...persistent attitudes in medicine and science are not always compatible with the social justice model of disability. Many geeks like to think that bodies are machines that can be fixed, and that medicine has all the answers. Learning that this isn't true might cause a disruptive shift in people's world view.
Kimmy echoed this, talking about the approach to disability in academic settings:
...there's still this quiet undercurrent of opinion that regards LD as a synonym for "less intelligent" and ADHD as overdiagnosed and an excuse for being disorganized and unmotivated. There's even a certain amount of quiet joking about things like Asperger's Syndrome. I've encountered it at several institutions, and it's nothing that faculty members let students see, but I have to say that as a faculty member with LD I feel distinctly unwelcome, and like my tenure prospects might be compromised by being open about my issues.
In Sasha’s experiences in an office research environment, she has problems related to fluorescent lights and bright lighting, both known migraine triggers. And, she adds, a recurrent issue in science labs and offices around the world, where harsh lighting is commonplace and workers may not have an opportunity to adjust lighting for comfort. Those who do speak up may be criticised when requesting accommodations, which encourages them to suffer in silence -- or find other work.
She, along with Kimmy and many other people I talked to, such as Elizabeth, a systems administrator, also discussed the physically demanding nature of the work. STEM jobs tend to insist on long hours with few breaks, which can make participation difficult for people who have limited energy reserves. Work environments often require standing for extended periods and performing other physically complex tasks. Although equipment is available to facilitate accessibility and make labs more comfortable, such as wheelchair accessible lab benches, it often isn’t provided, sometimes because no one thinks to provide it.
Kimmy said that her experiences were generally positive, working in small labs with close-knit groups, but that she was still required to ask for accommodations because no one had predicted or considered the need. This can be a turnoff for people with disabilities, as an inaccessible space is an unwelcoming one.
Temple Grandin is another well-known disabled scientist. Photo by Steve Jurvetson (Flickr).
For people who acquire disabilities later in life, like Andrea Chandler, the shift in attitudes in the workplace can be devastating:
...before I became a visible cripple with my cane and needed time off for medical stuff, I was assigned to projects where my technical expertise was used. After, I was assigned to be a secretary to engineers...I will not go back to work in a STEM field if I can help it. Between the shit I got as a woman, where I constantly had to recite my bona fides to prove I had the technical expertise to contribute and then becoming a crip and finding there was no way I could be accepted anymore, I'm done. It kills your soul.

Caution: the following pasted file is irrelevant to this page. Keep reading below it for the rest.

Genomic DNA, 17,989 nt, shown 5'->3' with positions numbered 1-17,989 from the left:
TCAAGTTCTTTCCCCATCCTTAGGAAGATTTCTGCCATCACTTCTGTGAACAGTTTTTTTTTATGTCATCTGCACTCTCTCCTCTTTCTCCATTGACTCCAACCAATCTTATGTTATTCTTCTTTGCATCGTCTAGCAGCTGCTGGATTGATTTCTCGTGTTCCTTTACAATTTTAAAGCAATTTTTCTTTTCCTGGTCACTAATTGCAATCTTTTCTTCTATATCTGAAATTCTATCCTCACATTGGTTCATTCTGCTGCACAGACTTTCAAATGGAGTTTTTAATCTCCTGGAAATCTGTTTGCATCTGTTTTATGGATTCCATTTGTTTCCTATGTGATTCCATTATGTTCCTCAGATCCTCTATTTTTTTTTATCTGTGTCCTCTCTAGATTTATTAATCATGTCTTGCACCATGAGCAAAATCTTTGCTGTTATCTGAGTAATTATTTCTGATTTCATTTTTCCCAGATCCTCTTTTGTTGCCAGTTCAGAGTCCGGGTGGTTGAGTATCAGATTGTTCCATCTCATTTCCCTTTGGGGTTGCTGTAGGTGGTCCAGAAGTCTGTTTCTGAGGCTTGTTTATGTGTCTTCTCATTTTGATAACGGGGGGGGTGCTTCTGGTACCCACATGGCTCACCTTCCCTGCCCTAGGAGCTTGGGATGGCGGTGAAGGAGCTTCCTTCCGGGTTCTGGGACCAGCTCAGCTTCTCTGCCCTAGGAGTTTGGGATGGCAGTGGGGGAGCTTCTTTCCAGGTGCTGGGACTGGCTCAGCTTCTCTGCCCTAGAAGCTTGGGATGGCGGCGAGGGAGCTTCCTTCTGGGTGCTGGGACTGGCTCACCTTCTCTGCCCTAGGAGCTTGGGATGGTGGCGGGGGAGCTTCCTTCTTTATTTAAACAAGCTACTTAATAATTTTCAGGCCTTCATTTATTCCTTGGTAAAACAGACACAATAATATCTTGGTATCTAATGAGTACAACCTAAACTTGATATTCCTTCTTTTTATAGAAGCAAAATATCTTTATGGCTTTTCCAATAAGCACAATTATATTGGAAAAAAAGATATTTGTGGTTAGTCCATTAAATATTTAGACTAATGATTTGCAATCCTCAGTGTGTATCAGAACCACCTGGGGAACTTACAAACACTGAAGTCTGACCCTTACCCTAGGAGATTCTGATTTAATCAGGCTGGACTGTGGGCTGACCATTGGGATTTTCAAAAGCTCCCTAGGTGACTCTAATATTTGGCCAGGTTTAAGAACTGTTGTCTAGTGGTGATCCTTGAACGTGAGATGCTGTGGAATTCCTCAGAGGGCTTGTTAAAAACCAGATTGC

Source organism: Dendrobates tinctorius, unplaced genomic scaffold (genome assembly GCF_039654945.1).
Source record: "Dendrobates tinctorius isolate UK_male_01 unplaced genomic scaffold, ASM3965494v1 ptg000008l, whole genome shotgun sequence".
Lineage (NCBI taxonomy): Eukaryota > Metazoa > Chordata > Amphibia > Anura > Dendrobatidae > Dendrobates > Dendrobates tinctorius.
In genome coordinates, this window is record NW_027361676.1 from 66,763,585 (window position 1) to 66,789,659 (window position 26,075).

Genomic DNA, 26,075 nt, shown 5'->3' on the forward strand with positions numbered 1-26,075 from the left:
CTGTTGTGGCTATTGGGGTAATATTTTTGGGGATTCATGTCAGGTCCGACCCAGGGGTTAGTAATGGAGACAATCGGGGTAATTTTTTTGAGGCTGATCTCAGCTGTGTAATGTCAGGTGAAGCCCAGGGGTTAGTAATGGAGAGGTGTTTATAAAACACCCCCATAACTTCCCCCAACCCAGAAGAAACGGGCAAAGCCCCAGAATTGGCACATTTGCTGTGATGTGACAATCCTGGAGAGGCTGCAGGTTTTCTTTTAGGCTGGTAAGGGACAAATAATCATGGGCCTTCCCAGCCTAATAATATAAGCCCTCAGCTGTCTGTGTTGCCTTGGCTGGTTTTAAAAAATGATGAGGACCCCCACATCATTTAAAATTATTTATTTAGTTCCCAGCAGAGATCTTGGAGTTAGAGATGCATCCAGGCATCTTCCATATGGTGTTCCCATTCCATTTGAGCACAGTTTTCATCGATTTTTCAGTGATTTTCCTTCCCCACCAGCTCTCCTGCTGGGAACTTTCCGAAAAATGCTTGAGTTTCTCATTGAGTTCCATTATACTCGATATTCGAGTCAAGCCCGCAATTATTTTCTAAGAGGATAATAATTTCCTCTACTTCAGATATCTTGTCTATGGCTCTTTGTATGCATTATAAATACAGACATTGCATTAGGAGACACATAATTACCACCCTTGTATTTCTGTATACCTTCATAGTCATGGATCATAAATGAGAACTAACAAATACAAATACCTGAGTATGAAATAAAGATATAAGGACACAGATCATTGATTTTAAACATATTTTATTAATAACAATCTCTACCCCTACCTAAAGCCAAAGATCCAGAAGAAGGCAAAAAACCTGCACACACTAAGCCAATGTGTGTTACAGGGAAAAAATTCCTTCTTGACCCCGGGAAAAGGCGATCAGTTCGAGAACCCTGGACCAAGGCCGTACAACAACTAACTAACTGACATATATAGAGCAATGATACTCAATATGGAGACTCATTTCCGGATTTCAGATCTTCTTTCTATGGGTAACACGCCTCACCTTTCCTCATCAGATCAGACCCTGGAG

“Since I live in the United States, every single career choice I've made ever has been shaped by my need to have not only health insurance but good health insurance,” Elizabeth told me via email, highlighting yet another barrier for people with disabilities working in STEM fields. When your career needs to be based on access to benefits, your options can be limited, and you may be afraid when it comes to advocating for yourself in the workplace, protecting team members, and fighting for better working conditions, because you would risk losing your benefits.
Talking about accessibility in STEM, Sasha Feather said: “I would like to see accessibility become something that everyone thinks about in regards to presentations, conferences, and work spaces. People's attitudes can be harder to change but that happens with time and activism.” She cuts to the heart of the issue; if better representation of disabled persons is a goal in STEM, it’s time for clear, cohesive, carefully developed accessibility policies to become a norm across the board, making people feel welcome.
I think in large part the whole system needs to change. Until people quit being evaluated based on volume (volume of work published in high-impact journals, volume of funding brought to the university, etc.), it's going to be very hard for people with cognitive issues (even if they have high IQs), or health issues that might keep them from working the 50-70+ hour work weeks that are typical for most faculty to compete with able-bodied or neurotypical colleagues. This is a big issue for female faculty who want to raise a family, too.
Addressing the demographic imbalance in the sciences may ultimately be an intersectional project; the same accommodations needed by people with disabilities could also potentially benefit women and older adults starting second careers, for example. Hopefully women agitating for greater representation in STEM can join disabled colleagues and future scientists to address the disability gap alongside the gender gap.
1. Science, Technology, Engineering, Mathematics. Return